The appellation also produces a ton of sparkling wine, known as Cremant d’ Alsace, these are sparkling wines made with the second fermentation in a bottle, similar to Champagne and from a blend of different grapes that include Chardonnay, Pinot Blanc, Auxerrois and Chasselas. On excellent vintages, and when autumn humidity allows it, producers make two styles of sweet wines, Vendange Tardive or late harvest wines, wines with extra hang time and Selection de Grains Noble, made with grapes affected by Botrytis Cinerea or noble rot. VT wines can be dry or sweet while SGN wines are always sweet. The best grapes to make both these styles are Gewürztraminer and Muscat. Both VT and SGN wines are produced in limited quantities, and very expensive, though if you are lucky to find these, give them a try as they are truly exceptional. The rest of the production goes to make rosé and reds from Pinot Noir, much of which is available only in France. 

Today recommendations come from Maison Willm, featuring a trio of delicious (Reserve) whites. Many thanks to Touton Selections for sending me these very expressive samples.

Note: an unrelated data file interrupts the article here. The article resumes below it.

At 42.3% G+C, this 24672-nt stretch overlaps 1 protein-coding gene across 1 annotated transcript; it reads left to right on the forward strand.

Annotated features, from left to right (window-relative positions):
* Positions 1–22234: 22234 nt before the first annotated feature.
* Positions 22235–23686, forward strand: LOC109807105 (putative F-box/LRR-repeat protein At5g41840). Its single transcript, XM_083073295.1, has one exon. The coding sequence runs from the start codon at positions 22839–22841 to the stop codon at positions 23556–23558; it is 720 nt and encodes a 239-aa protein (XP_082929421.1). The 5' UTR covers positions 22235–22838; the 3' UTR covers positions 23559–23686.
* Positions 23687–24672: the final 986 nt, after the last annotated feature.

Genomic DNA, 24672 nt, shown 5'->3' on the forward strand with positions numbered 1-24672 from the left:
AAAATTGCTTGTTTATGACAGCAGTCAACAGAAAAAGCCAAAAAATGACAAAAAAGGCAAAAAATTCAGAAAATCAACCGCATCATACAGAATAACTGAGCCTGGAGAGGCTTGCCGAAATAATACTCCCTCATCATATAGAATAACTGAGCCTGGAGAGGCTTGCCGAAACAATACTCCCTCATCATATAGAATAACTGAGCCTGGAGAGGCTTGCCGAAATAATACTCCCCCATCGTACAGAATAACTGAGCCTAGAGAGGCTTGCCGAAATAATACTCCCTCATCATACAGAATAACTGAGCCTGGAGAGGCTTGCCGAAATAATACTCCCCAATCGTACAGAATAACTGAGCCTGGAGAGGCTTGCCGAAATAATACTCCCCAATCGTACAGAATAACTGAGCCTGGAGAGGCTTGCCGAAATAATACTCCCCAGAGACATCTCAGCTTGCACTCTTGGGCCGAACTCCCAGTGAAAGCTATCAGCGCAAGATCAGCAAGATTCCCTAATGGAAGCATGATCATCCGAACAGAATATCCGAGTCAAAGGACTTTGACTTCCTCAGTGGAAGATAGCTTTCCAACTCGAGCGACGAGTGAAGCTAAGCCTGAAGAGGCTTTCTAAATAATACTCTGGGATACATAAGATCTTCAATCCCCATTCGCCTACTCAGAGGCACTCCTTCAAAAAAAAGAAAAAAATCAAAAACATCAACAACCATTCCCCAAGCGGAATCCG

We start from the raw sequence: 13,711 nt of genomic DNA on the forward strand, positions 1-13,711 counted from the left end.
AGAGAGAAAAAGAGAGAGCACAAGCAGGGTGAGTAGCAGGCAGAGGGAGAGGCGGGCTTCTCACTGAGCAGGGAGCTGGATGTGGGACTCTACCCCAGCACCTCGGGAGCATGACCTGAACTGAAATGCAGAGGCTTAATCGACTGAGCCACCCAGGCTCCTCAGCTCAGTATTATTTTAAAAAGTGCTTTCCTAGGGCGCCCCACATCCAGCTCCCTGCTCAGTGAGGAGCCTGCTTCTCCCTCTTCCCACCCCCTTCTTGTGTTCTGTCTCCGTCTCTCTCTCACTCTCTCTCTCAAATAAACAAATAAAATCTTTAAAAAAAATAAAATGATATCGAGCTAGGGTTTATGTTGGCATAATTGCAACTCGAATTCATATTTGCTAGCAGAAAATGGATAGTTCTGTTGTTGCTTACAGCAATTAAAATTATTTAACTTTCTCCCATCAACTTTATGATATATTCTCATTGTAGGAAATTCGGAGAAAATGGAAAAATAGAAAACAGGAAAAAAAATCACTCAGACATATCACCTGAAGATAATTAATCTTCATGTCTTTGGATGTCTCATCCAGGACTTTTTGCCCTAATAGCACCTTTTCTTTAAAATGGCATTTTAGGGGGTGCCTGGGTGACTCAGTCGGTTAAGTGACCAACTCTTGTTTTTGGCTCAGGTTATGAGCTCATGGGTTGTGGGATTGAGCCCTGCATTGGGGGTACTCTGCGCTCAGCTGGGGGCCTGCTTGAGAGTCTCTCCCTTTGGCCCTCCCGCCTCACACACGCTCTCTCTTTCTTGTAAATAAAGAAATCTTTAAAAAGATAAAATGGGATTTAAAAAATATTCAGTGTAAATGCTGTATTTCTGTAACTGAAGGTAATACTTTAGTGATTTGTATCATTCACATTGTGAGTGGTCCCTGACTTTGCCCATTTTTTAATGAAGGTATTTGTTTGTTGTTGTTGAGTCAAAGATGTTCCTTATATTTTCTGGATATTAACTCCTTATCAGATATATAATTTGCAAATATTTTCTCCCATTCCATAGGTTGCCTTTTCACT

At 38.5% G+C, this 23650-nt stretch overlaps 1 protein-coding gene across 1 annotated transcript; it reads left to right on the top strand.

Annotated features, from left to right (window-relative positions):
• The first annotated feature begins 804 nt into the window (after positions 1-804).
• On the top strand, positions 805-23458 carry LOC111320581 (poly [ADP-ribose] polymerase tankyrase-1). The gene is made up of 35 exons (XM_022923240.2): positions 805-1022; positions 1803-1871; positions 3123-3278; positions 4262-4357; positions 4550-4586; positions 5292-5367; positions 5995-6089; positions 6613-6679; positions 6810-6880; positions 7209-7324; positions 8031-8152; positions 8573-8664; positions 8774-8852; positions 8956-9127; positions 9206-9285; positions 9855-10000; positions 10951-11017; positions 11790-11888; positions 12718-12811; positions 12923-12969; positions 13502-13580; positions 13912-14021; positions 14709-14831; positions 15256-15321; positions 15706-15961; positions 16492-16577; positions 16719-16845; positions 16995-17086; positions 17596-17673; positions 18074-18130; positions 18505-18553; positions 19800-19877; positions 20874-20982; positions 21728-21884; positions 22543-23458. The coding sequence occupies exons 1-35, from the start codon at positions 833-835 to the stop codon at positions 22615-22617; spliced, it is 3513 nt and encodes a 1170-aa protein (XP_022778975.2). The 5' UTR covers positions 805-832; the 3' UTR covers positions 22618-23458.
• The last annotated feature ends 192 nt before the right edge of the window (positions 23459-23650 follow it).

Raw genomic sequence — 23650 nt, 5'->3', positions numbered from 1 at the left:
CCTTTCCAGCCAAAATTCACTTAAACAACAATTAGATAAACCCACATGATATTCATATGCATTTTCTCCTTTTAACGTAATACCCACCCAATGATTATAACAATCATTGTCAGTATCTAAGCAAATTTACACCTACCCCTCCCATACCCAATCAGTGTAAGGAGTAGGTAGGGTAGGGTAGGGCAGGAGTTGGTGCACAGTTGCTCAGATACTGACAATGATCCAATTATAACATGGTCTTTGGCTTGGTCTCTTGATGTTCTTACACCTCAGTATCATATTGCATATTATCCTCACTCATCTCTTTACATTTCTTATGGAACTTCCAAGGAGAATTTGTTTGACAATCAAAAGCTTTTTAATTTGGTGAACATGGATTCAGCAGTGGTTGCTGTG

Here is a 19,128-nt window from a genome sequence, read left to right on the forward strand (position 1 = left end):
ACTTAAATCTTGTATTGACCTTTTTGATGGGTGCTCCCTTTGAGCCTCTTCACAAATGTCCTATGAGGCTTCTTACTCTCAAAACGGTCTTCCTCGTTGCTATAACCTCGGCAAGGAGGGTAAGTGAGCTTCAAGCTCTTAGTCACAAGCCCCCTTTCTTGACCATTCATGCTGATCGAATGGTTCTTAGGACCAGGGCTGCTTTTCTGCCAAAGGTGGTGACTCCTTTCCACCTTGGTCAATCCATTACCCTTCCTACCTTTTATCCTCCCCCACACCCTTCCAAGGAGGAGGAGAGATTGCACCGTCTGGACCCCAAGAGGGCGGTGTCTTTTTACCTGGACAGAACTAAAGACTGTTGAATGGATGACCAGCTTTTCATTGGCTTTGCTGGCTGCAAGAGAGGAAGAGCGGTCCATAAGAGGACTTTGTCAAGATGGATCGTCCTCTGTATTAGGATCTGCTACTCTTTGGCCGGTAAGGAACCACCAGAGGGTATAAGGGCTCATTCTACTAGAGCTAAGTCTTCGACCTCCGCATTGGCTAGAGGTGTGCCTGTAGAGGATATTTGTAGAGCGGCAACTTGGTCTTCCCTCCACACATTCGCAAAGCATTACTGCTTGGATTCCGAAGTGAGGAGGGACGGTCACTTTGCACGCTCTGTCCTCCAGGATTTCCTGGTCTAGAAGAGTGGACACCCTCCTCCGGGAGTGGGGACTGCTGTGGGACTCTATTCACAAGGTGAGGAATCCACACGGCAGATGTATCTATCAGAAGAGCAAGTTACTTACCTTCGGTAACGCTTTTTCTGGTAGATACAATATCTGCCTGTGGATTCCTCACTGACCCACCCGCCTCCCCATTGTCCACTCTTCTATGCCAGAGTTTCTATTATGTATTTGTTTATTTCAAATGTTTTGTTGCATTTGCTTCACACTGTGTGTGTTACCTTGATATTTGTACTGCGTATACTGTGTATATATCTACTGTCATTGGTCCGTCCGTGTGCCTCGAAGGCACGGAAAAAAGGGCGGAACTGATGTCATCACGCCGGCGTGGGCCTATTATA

Willm Alsace Gentil Reserve 2022, $16.99  

A blend of 50% noble varieties that include Pinot Gris, Muscat, Gewurztraminer and Riesling, complemented with Pinot Blanc. Fully fermented in stainless steel, this was matured on its lees for 3 months. Fruity and floral with crisp acidity, showing ripe pear and citrus notes.  It’s easy to drink and a good place to start if you are new to the region. 

Willm Alsace Pinot Gris Reserve 2022, $16.99

A 100 % Pinot Gris wine showcases a lovely balance of freshness and stone fruits that include peach, apricot, orange peel and honeysuckle notes. This is a medium plus white with layers of juicy flavors and an elegant finish.

Will Alsace Riesling Reserve 2022, $17.99

Made from what is considered the king of all Alsatian grapes, this delicious 100% Riesling features lemon zest, white peach and green apple notes, with a touch of flinty minerality. On the palate it’s medium bodied, delicate with a vibrant finish.

Cheers! Silvina